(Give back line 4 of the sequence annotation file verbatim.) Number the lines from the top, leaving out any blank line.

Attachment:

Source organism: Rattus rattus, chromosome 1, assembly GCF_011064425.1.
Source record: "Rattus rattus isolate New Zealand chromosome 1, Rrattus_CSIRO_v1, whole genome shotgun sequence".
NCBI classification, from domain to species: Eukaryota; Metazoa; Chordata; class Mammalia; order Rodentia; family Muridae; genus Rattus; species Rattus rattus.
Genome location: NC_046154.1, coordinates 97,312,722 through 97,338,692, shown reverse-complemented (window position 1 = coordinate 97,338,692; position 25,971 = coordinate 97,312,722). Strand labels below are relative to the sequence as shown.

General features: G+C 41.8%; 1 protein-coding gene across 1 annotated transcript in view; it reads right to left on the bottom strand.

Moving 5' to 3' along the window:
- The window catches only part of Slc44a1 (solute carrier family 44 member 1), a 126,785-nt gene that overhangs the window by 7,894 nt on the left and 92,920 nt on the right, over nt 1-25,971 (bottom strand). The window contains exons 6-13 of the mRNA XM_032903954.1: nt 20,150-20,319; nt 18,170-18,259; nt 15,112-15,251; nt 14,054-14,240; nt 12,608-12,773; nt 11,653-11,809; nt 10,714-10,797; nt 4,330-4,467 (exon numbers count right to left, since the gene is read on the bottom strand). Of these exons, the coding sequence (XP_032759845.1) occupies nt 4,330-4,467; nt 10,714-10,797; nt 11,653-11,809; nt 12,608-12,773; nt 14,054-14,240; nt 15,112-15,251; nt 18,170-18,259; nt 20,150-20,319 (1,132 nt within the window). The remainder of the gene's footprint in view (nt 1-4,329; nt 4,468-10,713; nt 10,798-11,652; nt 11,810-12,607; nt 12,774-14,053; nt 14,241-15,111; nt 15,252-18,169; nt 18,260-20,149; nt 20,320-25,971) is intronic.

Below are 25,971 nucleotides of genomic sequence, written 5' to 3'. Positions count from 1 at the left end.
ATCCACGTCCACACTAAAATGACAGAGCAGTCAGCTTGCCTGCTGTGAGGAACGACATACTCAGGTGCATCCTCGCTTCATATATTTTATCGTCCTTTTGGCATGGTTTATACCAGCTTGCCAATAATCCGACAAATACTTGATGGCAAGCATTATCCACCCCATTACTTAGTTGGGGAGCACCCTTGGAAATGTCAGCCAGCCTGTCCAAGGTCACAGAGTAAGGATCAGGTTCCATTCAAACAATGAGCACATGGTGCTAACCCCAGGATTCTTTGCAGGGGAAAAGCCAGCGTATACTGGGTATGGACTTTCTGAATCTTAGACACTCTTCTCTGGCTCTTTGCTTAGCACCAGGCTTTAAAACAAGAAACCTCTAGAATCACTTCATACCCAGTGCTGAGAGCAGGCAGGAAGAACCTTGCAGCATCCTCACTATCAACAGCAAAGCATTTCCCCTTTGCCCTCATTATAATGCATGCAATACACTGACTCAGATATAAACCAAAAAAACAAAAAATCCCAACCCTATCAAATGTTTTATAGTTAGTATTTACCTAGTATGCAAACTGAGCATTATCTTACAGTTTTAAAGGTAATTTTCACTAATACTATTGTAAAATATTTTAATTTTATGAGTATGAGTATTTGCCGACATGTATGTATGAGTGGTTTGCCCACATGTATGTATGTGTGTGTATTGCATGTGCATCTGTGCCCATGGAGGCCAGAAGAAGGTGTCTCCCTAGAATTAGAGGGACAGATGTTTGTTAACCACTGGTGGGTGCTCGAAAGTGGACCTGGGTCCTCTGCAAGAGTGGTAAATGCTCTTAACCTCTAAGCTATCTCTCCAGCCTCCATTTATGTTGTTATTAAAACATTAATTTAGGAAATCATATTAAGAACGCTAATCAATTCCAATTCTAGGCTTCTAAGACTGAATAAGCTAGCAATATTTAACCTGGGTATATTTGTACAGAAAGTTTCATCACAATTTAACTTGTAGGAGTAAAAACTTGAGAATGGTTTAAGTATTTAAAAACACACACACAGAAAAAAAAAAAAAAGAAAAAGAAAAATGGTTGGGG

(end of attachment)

Genome location: NC_046154.1, coordinates 97,312,722 through 97,338,692, shown reverse-complemented (window position 1 = coordinate 97,338,692; position 25,971 = coordinate 97,312,722). Strand labels below are relative to the sequence as shown.